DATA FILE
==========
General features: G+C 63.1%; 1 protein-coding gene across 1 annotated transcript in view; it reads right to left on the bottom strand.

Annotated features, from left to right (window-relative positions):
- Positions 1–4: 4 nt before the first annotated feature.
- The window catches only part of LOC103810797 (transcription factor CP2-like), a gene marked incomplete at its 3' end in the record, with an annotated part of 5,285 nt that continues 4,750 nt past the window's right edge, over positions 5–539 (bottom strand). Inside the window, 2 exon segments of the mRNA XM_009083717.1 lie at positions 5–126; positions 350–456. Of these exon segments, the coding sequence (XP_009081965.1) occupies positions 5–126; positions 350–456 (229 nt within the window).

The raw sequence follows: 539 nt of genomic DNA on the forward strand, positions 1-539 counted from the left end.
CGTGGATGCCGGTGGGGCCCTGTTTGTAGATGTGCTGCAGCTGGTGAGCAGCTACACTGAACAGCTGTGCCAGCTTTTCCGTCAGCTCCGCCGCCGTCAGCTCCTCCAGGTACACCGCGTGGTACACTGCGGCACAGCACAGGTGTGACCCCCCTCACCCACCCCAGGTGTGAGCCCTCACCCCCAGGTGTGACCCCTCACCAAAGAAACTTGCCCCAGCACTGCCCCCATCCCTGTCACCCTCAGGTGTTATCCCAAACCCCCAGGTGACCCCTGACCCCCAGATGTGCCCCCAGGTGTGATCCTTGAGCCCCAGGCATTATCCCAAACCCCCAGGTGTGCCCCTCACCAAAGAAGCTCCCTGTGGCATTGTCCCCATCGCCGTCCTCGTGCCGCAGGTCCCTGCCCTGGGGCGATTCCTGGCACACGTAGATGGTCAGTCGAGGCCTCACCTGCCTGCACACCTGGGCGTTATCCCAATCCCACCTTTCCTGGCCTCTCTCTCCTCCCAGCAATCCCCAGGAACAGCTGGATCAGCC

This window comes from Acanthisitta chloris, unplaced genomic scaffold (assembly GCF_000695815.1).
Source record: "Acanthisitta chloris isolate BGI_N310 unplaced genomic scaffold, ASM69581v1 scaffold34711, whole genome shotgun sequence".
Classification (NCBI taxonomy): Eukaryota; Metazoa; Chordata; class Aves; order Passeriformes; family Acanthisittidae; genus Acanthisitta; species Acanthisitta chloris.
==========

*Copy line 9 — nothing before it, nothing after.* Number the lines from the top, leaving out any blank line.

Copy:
Classification (NCBI taxonomy): Eukaryota; Metazoa; Chordata; class Aves; order Passeriformes; family Acanthisittidae; genus Acanthisitta; species Acanthisitta chloris.